The AMMA permits Employers to “exclude a qualifying patient from being employed in or performing a safety sensitive position based on the employer’s good faith belief that the qualifying patient was engaged in the current use of marijuana.” A safety sensitive position is in turn defined as “any position designated in writing by the employer as a safety sensitive position in which a person performing the position while under the influence of marijuana may constitute a threat to health or safety.” Creating written job descriptions which designate certain jobs as “safety sensitive positions” permits employers to exclude job applicants and employees with medical marijuana registry ID cards from those positions.
In addition, employers must still comply with the U.S. Department of Transportation’s (“DOT”) regulations regarding the use of marijuana by safety‐sensitive transportation employees. The DOT’s Office of Drug and Alcohol Policy & Compliance has issued a notice which makes clear that the DOT’s Drug and Alcohol Testing Regulation does not authorize medical marijuana under a state law to be a valid medical explanation for a transportation employee’s positive drug test result. According to the DOT notice“[i]t remains unacceptable for any safety‐sensitive employee subject to drug testing under the Department of Transportation’s drug testing regulations to use marijuana.”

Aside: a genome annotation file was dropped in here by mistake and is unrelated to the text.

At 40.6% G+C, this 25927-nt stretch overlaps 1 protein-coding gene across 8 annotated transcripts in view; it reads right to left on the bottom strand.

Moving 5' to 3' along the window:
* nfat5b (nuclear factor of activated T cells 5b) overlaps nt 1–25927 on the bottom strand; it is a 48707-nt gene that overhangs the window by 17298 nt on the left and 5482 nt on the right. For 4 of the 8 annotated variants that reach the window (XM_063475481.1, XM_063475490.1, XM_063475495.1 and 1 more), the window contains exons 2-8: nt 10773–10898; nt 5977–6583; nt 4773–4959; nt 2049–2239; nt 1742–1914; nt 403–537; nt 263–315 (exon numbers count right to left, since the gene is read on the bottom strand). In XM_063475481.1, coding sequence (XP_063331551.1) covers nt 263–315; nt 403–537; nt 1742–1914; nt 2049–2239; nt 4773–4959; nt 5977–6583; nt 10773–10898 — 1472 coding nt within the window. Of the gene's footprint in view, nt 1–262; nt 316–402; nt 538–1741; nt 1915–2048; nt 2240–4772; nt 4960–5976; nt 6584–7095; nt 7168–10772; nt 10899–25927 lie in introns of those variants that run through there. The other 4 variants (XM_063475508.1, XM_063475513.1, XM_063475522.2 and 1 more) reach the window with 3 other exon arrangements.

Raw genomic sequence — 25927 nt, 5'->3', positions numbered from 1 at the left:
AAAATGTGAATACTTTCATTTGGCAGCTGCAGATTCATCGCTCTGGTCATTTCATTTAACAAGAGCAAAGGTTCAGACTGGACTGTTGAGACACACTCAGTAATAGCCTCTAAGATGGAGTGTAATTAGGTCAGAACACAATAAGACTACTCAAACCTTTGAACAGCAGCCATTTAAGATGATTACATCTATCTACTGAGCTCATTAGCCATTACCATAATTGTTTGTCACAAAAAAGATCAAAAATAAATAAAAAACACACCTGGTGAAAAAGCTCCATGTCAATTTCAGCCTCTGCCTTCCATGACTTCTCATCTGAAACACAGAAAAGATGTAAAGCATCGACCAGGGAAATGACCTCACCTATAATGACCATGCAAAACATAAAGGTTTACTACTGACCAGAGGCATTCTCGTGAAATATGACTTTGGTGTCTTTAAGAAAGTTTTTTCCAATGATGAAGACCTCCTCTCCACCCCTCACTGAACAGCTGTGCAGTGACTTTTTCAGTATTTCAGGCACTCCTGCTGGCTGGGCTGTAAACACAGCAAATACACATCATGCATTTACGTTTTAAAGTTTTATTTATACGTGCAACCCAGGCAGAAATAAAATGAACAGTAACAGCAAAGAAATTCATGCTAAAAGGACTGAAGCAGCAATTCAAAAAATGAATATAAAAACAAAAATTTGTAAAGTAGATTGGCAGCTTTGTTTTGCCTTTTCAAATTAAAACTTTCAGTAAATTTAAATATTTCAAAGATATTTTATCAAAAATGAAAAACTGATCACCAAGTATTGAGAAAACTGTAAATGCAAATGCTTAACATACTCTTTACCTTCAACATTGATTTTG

2. Review and update your employee handbooks, and drug testing policies and practices.
Take the opportunity to revise your employee handbook to address the use of marijuana in the workplace. Employee handbooks should make clear that employees are not permitted to possess, smoke, ingest or engage in the use of marijuana while on the employer’s premises during the hours of employment. Likewise, employees should not be permitted to be under the influence of marijuana while on an employer’s premises or during the hours of employment.
Arkansas businesses should also review their drug testing policies and procedures. Under the AMMA, employers may continue to establish and implement a substance abuse and drug-free workplace policy that includes a drug testing program that complies with state or federal law and may take action with respect to an applicant or employee under such a policy. Businesses which have yet to implement formal drug testing policies and procedures should do so. Having such policies and procedures reinforces the employer’s prohibition on the use of marijuana in the workplace and communicates the consequences of either a positive test for marijuana or an applicant or employee’s refusal to be tested.